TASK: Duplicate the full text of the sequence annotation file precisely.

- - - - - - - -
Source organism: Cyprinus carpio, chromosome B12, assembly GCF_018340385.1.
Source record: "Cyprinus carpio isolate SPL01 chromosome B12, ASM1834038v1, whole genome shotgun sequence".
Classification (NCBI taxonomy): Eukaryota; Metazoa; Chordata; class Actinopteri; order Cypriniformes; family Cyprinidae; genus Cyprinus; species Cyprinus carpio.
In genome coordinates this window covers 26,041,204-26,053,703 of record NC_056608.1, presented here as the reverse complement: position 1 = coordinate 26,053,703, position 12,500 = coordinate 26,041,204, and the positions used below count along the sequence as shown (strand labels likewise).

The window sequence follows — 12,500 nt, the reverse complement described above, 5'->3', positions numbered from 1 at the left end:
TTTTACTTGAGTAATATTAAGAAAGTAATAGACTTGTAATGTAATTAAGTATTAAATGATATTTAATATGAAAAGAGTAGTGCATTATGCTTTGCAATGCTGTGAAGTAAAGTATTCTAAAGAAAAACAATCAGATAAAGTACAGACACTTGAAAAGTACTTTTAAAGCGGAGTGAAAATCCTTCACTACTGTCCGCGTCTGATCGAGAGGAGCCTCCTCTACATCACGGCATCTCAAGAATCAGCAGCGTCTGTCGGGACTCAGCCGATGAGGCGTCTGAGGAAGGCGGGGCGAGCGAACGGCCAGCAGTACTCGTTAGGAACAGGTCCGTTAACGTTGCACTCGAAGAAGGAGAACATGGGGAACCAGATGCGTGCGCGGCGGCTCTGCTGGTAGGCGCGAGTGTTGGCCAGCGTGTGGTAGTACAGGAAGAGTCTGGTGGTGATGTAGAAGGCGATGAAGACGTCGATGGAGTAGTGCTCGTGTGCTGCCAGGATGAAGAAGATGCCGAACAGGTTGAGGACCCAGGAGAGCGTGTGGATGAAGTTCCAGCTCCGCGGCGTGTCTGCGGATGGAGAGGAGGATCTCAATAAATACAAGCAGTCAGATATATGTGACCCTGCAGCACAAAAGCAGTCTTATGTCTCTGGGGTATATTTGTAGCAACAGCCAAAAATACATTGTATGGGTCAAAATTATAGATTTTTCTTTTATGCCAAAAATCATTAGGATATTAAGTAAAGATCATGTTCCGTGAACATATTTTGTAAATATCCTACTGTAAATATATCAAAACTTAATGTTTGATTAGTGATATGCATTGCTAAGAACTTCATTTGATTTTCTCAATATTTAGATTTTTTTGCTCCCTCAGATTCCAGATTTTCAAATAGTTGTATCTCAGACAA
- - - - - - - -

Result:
Source organism: Cyprinus carpio, chromosome B12, assembly GCF_018340385.1.
Source record: "Cyprinus carpio isolate SPL01 chromosome B12, ASM1834038v1, whole genome shotgun sequence".
Classification (NCBI taxonomy): Eukaryota; Metazoa; Chordata; class Actinopteri; order Cypriniformes; family Cyprinidae; genus Cyprinus; species Cyprinus carpio.
In genome coordinates this window covers 26,041,204-26,053,703 of record NC_056608.1, presented here as the reverse complement: position 1 = coordinate 26,053,703, position 12,500 = coordinate 26,041,204, and the positions used below count along the sequence as shown (strand labels likewise).

The window sequence follows — 12,500 nt, the reverse complement described above, 5'->3', positions numbered from 1 at the left end:
TTTTACTTGAGTAATATTAAGAAAGTAATAGACTTGTAATGTAATTAAGTATTAAATGATATTTAATATGAAAAGAGTAGTGCATTATGCTTTGCAATGCTGTGAAGTAAAGTATTCTAAAGAAAAACAATCAGATAAAGTACAGACACTTGAAAAGTACTTTTAAAGCGGAGTGAAAATCCTTCACTACTGTCCGCGTCTGATCGAGAGGAGCCTCCTCTACATCACGGCATCTCAAGAATCAGCAGCGTCTGTCGGGACTCAGCCGATGAGGCGTCTGAGGAAGGCGGGGCGAGCGAACGGCCAGCAGTACTCGTTAGGAACAGGTCCGTTAACGTTGCACTCGAAGAAGGAGAACATGGGGAACCAGATGCGTGCGCGGCGGCTCTGCTGGTAGGCGCGAGTGTTGGCCAGCGTGTGGTAGTACAGGAAGAGTCTGGTGGTGATGTAGAAGGCGATGAAGACGTCGATGGAGTAGTGCTCGTGTGCTGCCAGGATGAAGAAGATGCCGAACAGGTTGAGGACCCAGGAGAGCGTGTGGATGAAGTTCCAGCTCCGCGGCGTGTCTGCGGATGGAGAGGAGGATCTCAATAAATACAAGCAGTCAGATATATGTGACCCTGCAGCACAAAAGCAGTCTTATGTCTCTGGGGTATATTTGTAGCAACAGCCAAAAATACATTGTATGGGTCAAAATTATAGATTTTTCTTTTATGCCAAAAATCATTAGGATATTAAGTAAAGATCATGTTCCGTGAACATATTTTGTAAATATCCTACTGTAAATATATCAAAACTTAATGTTTGATTAGTGATATGCATTGCTAAGAACTTCATTTGATTTTCTCAATATTTAGATTTTTTTGCTCCCTCAGATTCCAGATTTTCAAATAGTTGTATCTCAGACAA